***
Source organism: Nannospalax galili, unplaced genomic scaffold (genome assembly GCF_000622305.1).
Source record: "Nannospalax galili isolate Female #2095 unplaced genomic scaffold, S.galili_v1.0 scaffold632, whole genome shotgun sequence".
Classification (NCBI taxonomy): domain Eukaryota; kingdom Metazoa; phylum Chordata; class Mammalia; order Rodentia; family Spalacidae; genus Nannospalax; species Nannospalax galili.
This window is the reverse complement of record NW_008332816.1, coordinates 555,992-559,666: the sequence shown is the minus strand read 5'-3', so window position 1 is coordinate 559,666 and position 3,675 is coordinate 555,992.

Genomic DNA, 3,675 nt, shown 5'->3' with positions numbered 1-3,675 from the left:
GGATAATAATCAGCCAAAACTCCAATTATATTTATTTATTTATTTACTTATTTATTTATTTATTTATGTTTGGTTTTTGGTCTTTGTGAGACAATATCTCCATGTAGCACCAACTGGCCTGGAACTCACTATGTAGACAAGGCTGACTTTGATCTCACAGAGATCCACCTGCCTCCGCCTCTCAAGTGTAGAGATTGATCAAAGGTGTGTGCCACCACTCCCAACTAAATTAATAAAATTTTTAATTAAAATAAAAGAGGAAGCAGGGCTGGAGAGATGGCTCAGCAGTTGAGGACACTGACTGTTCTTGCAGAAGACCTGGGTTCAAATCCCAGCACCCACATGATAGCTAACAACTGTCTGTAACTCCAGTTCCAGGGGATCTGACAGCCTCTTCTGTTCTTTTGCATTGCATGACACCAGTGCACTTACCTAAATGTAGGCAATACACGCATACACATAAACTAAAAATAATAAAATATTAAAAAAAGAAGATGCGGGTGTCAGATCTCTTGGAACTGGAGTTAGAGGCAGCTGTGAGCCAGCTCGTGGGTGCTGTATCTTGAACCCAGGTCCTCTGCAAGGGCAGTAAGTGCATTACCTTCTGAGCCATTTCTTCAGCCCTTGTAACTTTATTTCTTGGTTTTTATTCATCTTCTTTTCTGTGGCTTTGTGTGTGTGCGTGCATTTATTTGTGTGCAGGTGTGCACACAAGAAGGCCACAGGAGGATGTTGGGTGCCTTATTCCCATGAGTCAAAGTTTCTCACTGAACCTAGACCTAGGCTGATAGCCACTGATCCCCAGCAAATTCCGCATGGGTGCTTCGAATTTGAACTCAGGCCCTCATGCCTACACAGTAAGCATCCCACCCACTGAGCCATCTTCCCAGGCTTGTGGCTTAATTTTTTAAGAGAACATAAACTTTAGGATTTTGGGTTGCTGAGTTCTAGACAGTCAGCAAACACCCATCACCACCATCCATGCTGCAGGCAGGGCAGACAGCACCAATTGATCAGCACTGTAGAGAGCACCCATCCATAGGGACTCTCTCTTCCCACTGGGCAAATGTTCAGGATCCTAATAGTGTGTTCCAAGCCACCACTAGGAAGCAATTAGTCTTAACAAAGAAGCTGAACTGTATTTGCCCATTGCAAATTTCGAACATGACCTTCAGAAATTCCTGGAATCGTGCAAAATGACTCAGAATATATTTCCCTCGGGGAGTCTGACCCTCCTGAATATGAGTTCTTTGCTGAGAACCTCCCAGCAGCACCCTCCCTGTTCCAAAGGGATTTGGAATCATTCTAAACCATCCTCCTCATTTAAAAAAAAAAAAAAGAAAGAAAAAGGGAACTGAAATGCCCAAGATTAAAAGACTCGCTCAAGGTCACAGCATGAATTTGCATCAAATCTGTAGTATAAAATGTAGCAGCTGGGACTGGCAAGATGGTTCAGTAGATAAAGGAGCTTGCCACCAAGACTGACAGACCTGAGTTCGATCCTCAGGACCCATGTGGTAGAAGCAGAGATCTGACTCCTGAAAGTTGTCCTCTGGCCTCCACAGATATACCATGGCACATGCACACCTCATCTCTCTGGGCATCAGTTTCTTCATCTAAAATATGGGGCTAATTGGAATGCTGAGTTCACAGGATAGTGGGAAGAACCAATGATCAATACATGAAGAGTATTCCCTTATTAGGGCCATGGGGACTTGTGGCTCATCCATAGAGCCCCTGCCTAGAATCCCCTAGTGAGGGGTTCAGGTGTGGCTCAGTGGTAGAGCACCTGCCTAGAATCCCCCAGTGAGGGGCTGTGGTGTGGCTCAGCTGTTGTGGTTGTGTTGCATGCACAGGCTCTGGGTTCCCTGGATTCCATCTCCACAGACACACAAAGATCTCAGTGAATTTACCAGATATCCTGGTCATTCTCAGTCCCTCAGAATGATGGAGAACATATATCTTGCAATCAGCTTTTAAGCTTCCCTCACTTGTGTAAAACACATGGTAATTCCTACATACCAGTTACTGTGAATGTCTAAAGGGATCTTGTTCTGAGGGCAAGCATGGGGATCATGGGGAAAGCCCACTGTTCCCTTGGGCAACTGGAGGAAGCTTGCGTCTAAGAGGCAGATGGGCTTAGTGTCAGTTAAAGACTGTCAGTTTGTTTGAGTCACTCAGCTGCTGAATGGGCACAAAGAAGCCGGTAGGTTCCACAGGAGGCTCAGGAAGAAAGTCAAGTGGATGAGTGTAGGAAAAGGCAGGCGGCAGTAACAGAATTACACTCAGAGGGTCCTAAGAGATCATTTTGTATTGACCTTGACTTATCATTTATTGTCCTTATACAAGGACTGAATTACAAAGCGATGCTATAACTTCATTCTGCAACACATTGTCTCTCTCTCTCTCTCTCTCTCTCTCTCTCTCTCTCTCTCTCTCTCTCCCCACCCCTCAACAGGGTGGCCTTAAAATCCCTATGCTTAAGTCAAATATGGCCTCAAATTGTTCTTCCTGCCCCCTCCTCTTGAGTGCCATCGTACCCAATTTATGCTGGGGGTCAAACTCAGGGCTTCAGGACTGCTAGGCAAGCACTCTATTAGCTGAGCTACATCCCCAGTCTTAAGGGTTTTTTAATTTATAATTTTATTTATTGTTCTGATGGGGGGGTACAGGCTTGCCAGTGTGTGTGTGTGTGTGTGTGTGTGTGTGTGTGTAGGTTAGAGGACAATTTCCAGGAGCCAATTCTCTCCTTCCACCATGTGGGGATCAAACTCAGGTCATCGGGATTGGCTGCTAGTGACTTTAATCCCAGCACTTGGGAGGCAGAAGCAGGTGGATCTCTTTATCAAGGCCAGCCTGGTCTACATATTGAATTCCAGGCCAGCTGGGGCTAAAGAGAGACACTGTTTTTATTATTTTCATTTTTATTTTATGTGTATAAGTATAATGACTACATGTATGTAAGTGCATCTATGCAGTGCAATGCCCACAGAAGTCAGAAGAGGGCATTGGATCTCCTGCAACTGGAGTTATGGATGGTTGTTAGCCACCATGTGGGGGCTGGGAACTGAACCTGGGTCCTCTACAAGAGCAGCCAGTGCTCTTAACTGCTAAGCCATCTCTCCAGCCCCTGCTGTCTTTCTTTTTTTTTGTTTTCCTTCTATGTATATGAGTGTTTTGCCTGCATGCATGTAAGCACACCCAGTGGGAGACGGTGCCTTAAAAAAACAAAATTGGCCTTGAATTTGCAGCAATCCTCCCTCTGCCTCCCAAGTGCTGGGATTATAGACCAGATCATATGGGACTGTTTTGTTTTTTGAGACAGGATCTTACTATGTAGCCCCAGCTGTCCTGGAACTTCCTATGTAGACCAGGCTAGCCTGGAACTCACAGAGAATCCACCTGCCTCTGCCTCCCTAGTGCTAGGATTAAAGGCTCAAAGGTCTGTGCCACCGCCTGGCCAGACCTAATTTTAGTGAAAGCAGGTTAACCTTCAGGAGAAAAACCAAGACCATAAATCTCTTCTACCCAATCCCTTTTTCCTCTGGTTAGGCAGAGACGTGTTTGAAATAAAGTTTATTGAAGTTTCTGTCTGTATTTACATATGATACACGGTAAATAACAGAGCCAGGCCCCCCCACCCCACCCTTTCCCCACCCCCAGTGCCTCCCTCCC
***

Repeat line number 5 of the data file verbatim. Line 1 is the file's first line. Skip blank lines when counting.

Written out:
Genomic DNA, 3,675 nt, shown 5'->3' with positions numbered 1-3,675 from the left: